How does science fiction deal with the question of the artificial? Is the difference between natural and artificial meaningful? Does science fiction cause more problems from this distinction?

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One of the most frequent subjects in the science fiction canon is the creation of artificial life, specifically an artificial human being, or android. This is a subset of a more general literary theme involving man's striving for something beyond ordinary experience: his wish to achieve the impossible and to accomplish what only God or the gods should properly do. Perhaps it's unsurprising that these experiments are often shown to backfire. Man attempts that which is past the bounds of what is permitted, and he is punished for it.

The prototype in western literature of this scenario is Mary Shelley's Frankenstein, in which a scientist creates an artificial being but then refuses to take responsibility for his creation. But beyond this failure or sin of Viktor Frankenstein, the point of the story is to blur the distinction between the artificial and the real. The Monster, though created in a laboratory, has the characteristics of an actual person. He has not only a physical life but a mental and emotional one as well. The opposition between nature and artifice becomes, in Shelley's hands, a means to explore the dysfunctional dynamic that exists among humans in the real world, in which those who are different are marginalized and rejected by society. The artificial being becomes a symbol of Otherness. The distinction between the natural and the artificial is meaningful only in a negative sense, as a metaphor for the illusion of differences among people by which one group discriminates against or oppresses another.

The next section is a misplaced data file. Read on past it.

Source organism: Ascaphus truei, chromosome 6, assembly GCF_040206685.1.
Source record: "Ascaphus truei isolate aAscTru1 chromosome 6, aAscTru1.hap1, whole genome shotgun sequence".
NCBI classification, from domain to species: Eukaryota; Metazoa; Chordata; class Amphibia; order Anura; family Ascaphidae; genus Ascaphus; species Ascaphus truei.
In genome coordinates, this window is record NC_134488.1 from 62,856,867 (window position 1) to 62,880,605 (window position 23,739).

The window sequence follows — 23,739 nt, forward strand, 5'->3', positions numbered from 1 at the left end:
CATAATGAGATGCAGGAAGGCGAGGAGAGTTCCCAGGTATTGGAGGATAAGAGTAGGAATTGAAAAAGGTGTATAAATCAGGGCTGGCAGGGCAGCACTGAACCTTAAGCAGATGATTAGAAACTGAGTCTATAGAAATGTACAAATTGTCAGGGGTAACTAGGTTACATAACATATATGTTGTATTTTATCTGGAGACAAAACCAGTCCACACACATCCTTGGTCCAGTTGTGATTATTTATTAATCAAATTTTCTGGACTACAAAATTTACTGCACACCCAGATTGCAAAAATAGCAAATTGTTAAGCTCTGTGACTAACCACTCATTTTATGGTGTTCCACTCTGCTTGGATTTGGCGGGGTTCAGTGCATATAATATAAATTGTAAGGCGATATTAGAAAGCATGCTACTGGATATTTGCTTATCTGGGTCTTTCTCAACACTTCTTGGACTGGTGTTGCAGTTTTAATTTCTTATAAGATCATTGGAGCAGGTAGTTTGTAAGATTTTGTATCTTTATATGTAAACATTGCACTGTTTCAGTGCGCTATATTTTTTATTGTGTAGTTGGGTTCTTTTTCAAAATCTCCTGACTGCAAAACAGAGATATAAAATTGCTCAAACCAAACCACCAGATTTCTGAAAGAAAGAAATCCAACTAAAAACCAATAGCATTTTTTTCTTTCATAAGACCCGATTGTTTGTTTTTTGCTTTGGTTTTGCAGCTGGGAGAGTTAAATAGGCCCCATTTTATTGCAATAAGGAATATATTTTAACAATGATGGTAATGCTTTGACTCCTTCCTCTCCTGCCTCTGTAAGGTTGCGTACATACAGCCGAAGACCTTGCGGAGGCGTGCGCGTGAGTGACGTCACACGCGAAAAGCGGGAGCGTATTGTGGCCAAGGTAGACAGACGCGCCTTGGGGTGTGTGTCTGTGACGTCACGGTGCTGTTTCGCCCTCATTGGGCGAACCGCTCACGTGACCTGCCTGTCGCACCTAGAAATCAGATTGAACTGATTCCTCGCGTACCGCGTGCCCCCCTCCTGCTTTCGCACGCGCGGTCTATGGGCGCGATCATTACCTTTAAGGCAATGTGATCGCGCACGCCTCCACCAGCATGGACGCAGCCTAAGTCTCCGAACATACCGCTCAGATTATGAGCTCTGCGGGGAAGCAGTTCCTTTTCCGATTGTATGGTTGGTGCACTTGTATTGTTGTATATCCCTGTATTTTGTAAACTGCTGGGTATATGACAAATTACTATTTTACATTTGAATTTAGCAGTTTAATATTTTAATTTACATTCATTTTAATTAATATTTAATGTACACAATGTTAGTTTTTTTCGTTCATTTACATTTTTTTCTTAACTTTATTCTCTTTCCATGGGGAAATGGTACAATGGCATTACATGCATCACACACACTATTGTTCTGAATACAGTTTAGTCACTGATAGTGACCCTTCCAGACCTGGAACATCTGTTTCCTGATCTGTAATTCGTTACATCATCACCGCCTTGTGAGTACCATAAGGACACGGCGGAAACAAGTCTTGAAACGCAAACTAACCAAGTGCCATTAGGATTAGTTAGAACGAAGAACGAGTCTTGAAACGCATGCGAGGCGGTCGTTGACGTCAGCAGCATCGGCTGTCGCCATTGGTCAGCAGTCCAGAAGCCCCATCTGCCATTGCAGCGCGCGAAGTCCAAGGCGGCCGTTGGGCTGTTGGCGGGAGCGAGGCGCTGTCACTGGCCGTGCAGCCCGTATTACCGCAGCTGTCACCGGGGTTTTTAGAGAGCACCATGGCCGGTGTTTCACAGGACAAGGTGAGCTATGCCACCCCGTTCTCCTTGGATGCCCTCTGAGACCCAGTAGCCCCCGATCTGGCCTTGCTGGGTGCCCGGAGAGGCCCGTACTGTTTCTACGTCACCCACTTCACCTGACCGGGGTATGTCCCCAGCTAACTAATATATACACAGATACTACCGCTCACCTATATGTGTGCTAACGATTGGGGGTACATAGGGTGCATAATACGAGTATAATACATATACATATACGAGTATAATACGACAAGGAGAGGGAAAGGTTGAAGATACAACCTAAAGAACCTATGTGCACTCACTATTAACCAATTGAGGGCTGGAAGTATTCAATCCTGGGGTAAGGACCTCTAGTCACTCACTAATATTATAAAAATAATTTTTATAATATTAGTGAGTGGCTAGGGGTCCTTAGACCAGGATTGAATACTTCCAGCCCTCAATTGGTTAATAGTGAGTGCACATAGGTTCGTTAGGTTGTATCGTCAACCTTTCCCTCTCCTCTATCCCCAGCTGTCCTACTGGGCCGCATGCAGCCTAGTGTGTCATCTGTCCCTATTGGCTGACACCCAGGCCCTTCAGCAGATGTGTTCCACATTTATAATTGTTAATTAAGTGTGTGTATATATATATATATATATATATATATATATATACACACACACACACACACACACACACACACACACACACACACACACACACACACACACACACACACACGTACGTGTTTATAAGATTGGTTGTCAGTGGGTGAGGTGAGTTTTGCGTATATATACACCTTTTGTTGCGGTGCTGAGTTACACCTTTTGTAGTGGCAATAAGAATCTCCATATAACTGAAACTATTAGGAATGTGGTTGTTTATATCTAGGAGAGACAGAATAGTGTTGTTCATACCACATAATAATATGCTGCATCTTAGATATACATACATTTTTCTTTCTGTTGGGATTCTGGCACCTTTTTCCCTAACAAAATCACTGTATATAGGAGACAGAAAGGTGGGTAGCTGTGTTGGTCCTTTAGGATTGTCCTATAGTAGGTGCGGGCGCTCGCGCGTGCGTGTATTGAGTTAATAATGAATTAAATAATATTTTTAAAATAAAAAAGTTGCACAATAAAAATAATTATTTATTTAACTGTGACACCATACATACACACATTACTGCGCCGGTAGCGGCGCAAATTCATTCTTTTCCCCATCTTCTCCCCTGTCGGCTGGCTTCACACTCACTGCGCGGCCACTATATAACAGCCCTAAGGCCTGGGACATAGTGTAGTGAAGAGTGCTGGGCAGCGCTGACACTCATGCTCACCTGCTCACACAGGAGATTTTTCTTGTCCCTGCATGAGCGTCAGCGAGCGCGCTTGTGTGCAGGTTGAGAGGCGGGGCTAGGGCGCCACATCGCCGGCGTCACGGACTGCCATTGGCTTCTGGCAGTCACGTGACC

In more recent science fiction, the distinction between nature and artificiality is extended to the depiction of androids who don't even know that they're artificial beings, as in Philip K. Dick's Do Androids Dream of Electric Sheep? (and the film based on it, Blade Runner) and the episode "Requiem for Methuselah" from the first Star Trek series.

In Frankenstein, the Monster's "horrific" appearance differentiates him from ordinary humans. Shelley's point is that discrimination for this reason, that of one's physical nature, is shallow, unrealistic, and cruel. But in these later examples, the fact of an android being indistinguishable both physically and mentally (including in their consciousness or self-perception) from a "real" person is a qualitatively new presentation of the basic metaphor about Otherness. The additional question is the more purely scientific one of whether there is any difference at all between the "natural" and the "artificial," with regard to androids or anything else.

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